Interesting day yesterday. Quite notable in a number of ways.
It started off not so good. I woke up to a feeling of despair. The situation has been preying on my mind. Every day that goes by I’m closer to tipping over the edge. I feel largely helpless, as if I’m in a barrel that is bobbing along getting ever nearer to the tumbling falls.
Like so often I wracked my mind for a solution. I have tried so many things, but to little or no avail. On Monday night I was shot with it. I just wanted it to be over. Sleep comes as a comfort. But then I wake and it’s there again.
Yesterday was different in that it was Melbourne Cup day – a holiday – and I was going to the cup. That at least was something I could look forward to.
I was a late call-up. Donna was going to her usual Melbourne Cup day function at Flemington. She’d heard that their cook for the day – the person who mans the BBQ – couldn’t make it. Since I’m handy with a pair of tongs in my hand she recommended me. And so there I was, heading for the course and a day out for no more than the price of a train ticket. Free food, free booze, some carefree company, and all for the price of cooking up some cutlets, etc.
It was good to dress up again, to join the throng, and be part of the event again. That’s one of the things you miss. It’s so rare that I feel normal. I watch people go about their daily life and 99% of the time feel separate from them. Yesterday I could feel a part of society again. I felt normal.
It was a good day. The cooking was no great hardship – I actually enjoy cooking on the barbie. The weather was perfect, the people friendly, the atmosphere celebratory.
I had no money to spend but for a few dollars I had left in an old betting account. I had to be selective with my betting, and much more prudent with my spending than I’m used to. I didn’t bet on most races, and when I did I often went the exotics.
Come the Cup I was about square with the card. I put money on Trip to Paris to win, with a saver on Prince of Penzance – a rank outsider. I took out a trifecta as well, putting 5 horses into it. Then the race began.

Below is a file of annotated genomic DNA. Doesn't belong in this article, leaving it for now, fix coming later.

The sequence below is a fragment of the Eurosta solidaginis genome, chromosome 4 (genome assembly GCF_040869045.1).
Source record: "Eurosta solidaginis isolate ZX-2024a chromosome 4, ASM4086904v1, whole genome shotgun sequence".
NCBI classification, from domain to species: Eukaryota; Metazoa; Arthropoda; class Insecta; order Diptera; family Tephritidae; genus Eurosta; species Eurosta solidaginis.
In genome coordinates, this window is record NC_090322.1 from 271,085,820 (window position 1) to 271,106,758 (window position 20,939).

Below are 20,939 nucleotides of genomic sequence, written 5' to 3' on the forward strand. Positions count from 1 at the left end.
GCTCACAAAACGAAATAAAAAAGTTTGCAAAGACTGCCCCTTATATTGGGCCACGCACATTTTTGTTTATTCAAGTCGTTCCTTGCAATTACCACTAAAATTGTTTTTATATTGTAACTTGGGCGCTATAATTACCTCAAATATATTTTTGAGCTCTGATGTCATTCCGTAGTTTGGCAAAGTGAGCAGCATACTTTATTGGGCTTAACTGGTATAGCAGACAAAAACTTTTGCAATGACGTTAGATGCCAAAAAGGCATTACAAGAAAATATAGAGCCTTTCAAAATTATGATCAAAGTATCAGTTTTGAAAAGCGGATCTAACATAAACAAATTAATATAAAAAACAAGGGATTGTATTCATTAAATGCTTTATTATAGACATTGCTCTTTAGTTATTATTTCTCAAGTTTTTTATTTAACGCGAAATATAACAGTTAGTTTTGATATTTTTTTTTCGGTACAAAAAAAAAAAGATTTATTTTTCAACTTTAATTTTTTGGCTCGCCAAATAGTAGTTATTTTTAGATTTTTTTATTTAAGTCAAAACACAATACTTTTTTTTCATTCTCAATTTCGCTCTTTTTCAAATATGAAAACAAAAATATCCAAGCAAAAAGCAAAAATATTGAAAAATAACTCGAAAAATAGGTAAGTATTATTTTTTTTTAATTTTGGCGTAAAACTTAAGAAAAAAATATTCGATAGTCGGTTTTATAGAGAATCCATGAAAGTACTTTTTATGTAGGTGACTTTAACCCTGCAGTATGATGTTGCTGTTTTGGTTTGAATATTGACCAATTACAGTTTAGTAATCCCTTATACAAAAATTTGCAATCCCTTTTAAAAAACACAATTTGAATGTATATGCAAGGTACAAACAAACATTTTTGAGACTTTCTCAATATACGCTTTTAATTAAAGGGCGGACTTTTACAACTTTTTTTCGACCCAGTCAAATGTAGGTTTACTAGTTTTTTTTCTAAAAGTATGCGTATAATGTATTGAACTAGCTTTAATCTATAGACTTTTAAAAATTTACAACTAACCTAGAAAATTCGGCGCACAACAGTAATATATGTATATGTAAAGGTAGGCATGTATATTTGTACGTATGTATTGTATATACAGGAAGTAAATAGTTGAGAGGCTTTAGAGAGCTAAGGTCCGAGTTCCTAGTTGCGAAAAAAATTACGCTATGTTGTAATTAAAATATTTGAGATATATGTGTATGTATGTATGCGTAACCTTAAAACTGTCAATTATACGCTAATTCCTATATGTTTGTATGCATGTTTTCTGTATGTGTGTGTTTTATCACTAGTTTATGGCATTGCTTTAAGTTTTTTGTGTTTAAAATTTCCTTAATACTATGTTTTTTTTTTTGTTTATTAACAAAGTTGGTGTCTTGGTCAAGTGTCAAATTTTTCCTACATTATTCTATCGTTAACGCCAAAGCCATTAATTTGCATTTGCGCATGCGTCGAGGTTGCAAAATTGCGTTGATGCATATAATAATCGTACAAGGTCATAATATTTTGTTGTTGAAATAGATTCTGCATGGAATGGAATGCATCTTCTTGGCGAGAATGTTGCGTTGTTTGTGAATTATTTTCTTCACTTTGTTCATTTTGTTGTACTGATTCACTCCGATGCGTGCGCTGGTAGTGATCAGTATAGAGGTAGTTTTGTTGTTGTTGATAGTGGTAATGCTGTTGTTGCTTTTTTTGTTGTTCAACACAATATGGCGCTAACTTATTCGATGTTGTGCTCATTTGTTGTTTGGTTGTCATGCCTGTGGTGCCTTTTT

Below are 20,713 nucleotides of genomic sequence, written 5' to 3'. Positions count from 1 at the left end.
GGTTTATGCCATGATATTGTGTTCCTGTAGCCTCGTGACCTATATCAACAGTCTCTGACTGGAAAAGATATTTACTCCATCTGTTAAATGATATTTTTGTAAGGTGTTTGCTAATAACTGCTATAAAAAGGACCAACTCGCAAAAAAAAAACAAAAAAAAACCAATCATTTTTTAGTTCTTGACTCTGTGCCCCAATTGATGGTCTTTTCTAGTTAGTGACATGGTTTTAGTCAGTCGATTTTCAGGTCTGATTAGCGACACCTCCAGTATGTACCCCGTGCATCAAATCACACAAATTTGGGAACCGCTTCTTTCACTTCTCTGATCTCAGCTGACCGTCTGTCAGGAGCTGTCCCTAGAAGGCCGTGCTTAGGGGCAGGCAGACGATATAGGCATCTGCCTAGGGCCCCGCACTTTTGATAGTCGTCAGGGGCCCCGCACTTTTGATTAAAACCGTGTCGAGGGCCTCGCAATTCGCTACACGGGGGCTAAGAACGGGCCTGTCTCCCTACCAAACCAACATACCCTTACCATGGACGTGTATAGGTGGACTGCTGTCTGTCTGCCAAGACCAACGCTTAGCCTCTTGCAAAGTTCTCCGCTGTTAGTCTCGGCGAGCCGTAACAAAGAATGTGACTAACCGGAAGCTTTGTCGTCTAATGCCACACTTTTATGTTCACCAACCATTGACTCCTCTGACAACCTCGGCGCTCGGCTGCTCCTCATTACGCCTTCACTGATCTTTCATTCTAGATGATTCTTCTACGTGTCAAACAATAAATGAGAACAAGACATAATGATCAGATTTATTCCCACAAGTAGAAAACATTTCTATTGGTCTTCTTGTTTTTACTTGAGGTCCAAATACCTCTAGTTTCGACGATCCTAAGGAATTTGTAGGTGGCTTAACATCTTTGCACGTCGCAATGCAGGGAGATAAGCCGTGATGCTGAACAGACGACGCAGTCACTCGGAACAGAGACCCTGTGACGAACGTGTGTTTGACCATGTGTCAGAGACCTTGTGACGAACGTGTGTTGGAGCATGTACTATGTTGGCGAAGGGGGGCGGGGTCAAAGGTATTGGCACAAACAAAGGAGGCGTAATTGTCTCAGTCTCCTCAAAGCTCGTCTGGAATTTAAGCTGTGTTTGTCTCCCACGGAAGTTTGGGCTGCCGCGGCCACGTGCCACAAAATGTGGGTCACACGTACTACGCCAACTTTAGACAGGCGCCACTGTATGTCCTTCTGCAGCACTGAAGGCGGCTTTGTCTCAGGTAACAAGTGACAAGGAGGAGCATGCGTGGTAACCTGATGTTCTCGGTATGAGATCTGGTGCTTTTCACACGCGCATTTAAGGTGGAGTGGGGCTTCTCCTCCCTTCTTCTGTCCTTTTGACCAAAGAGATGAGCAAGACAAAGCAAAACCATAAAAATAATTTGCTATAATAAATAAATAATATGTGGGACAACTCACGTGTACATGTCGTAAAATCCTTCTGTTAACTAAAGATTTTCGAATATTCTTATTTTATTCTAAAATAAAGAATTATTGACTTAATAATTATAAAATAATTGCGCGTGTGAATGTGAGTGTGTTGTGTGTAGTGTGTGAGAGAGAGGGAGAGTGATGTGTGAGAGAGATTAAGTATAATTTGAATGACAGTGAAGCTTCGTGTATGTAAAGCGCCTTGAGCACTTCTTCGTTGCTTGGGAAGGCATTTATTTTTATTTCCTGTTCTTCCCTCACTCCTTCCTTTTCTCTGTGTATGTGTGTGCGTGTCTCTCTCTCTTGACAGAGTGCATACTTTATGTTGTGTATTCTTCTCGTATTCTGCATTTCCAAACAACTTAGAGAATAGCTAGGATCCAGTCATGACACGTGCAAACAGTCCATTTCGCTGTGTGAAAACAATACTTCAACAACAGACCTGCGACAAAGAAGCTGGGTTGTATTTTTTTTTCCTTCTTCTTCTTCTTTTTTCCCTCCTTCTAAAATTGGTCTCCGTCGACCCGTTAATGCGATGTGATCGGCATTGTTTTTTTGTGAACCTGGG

It takes a while to develop and then it happens all at once. When they went past the post I didn’t know what had won. A moment later someone said it was Prince of Penzance – and I had won $600.
As it turned out I could have had the trifecta too – it paid $20K, and I had first, second and fourth.
It gives you a bit of a skip in your step when you win something like that. On a more practical level it also gave me some hope. There’s symbolism in winning – when you’re losing everything an unexpected win takes on a meaning beyond that of a few extra dollars in your pocket. Is it a sign, a portent of a turning tide?
More relevantly, it meant that I was $600 closer to paying my rent. I’m still about $500 short, but that’s easier to manage. Another $600 on top of that and I can pay my bills too, but one shouldn’t be greedy.
While I was there something else significant occurred. The phone rang and a woman with an Asian American voice wanted to conduct a short interview with me about a job I had applied for. It was not ideal timing. I had a beer in my hand (my third), and was about to get cooking again. It was noisy about me, and the vibe distinctly un-businessy.
I mentioned that I was at the races, but it seemed to go over her head. I couldn’t say no to her, and so went through the process.
It’s funny how hard it is to get your head around such things when the vibe is so different. I was straining to hear her over the background noise, and struggled to think to think or articulate proper answers to her questions. I felt as if I was waffling on with meaningless platitudes, but it was sufficiently impressive for her to book an interview for me this Friday.
This is very positive also, and a rare development these days – an actual fucking interview! Weird, huh?
So, not only do I win $600 yesterday, I also score an interview. The day had started out bad, but was ending up fine.
We left a little before 7. The train was a happy place. I know the Melbourne Cup is notorious for many things, but yesterday I saw a lot of things that reminded me why I like Aussies so much – the humour, the easy camaraderie, the joy in the occasion, and sheer life.
There was a group on the train who had obviously had a good day. They began singing, and then others in the carriage joined in. It reminded me of how we were like that, the years we’d start belting out Singing in the Rain while others looked at us with benevolent, good natured smiles. And how eventually the whole carriage would join in.
Donna and I ended up at the Arbory bar at Flinders Street station. We had a cold drink looking out over the river. There we bumped into some of our colleagues from the races and shared another laugh. I went to sleep last night much more hopeful than I had 24 hours before.